GIRS IN TRUCKS by Katie Crouch

Crouch Girls in Trucks, by Katie Crouch, is an odd book. It is something between a novel and a collection of linked stories, all about Sarah Walters, a lapsed debutante from Charleston, South Carolina. The book follows Sarah's misadventures with men, starting with her high school crush and moving on to her her dysfunctional post-college NY boyfriend, a number of one night stands (some more memorable than others), and a couple of nice guys to whom Sarah could not commit.

What's good in Girls in Trucks: Crouch is a witty, incisive reader who nails what it's like to be the woman in any number of relationships (the passionless, the forbidden, the toxic). Her writing is spare, but it packs a punch. One short chapter, narrated by a recently deceased friend of Sarah's, is particularly devastating. I enjoyed reading this book, evidenced by my very late finish last night.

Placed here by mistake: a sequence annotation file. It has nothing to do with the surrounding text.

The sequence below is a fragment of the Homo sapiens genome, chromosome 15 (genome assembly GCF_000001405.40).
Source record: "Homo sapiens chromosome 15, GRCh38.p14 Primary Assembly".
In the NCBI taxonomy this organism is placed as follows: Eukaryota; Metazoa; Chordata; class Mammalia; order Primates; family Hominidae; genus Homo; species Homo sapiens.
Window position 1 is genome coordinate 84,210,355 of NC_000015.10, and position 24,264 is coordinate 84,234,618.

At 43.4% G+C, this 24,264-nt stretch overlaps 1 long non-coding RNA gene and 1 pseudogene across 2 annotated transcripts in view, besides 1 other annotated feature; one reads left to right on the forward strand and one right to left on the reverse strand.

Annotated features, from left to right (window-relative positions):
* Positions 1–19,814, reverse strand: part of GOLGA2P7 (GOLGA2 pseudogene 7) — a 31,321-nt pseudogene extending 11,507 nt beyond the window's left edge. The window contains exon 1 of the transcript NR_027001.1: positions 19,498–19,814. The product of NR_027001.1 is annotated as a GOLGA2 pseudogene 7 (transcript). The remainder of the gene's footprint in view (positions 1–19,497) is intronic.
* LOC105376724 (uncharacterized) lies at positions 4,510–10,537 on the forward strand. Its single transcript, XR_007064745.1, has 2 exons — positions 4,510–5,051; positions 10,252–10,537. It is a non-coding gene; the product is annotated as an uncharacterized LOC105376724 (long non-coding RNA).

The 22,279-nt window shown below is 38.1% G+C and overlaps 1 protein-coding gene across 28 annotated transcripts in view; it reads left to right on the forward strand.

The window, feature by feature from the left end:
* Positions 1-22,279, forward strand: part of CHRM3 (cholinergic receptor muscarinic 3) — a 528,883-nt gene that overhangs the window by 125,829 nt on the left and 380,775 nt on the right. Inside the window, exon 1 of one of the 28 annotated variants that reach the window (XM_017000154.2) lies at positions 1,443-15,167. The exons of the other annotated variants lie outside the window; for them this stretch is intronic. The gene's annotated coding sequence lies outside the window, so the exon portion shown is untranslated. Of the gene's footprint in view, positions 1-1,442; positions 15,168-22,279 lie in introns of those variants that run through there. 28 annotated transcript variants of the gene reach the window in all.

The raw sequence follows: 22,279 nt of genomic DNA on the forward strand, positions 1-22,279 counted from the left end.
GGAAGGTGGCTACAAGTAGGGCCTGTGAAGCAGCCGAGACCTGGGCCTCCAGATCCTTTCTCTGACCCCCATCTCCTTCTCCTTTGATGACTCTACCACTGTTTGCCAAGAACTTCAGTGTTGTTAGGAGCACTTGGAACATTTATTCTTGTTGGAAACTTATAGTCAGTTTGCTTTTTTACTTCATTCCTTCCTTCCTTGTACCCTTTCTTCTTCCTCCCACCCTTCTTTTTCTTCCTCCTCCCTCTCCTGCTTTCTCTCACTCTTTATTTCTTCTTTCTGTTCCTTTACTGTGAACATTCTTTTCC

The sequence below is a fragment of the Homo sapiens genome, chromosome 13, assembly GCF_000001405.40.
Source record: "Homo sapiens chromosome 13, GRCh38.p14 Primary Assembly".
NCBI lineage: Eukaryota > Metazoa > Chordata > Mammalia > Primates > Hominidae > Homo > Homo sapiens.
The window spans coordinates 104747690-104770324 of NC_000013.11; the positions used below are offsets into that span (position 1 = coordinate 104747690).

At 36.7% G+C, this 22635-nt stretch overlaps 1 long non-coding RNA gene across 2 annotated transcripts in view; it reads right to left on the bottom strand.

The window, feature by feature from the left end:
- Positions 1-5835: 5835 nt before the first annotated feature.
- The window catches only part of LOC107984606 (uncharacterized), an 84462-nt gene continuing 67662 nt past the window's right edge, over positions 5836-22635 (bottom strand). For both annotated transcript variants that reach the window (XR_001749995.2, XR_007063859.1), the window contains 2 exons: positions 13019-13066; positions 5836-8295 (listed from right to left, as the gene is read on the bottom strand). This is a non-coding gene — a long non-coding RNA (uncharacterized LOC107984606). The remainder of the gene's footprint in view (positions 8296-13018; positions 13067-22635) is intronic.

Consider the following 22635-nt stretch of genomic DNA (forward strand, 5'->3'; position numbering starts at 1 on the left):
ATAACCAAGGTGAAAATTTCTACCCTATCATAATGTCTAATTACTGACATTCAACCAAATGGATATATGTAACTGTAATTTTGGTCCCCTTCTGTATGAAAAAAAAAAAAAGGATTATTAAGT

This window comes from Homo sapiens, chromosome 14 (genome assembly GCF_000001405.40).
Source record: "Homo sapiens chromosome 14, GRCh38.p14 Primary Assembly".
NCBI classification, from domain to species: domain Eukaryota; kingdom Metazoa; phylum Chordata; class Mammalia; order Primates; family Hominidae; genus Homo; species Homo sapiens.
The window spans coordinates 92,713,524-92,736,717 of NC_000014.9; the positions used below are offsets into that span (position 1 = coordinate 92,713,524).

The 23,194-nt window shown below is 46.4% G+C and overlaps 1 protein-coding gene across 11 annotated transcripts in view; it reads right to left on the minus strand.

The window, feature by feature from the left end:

Also good: depictions of Charleston debutante society and the desperation of a bad breakup.

What's not as good: Sarah's destructive habits never die, and she isn't at at all redeemed or changed at the end of the book. I don't need a happy ending, but it's satisfying when the main character at least learns something over the course of 250 pages. Otherwise, what's the point?

Also not as good: no real purpose or direction here, other than the flitting from one relationship to the next. Sarah's relationships with her sister and father are not explored to their full potential, and the certainty with which she embraced motherhood in the end was unconvincing.

So this one was a mixed bag for me, but in the end I am glad I read it. It had been in my TBR pile for a few years (relax, Mr. FTC – I bought this one at the famed Powell's bookstore in Portland, and the receipt is still in the book) and I am happy to move it to the permanent collection.

I am sure there are readers who either loved or hated or loved/hated Girls in Trucks – weigh in!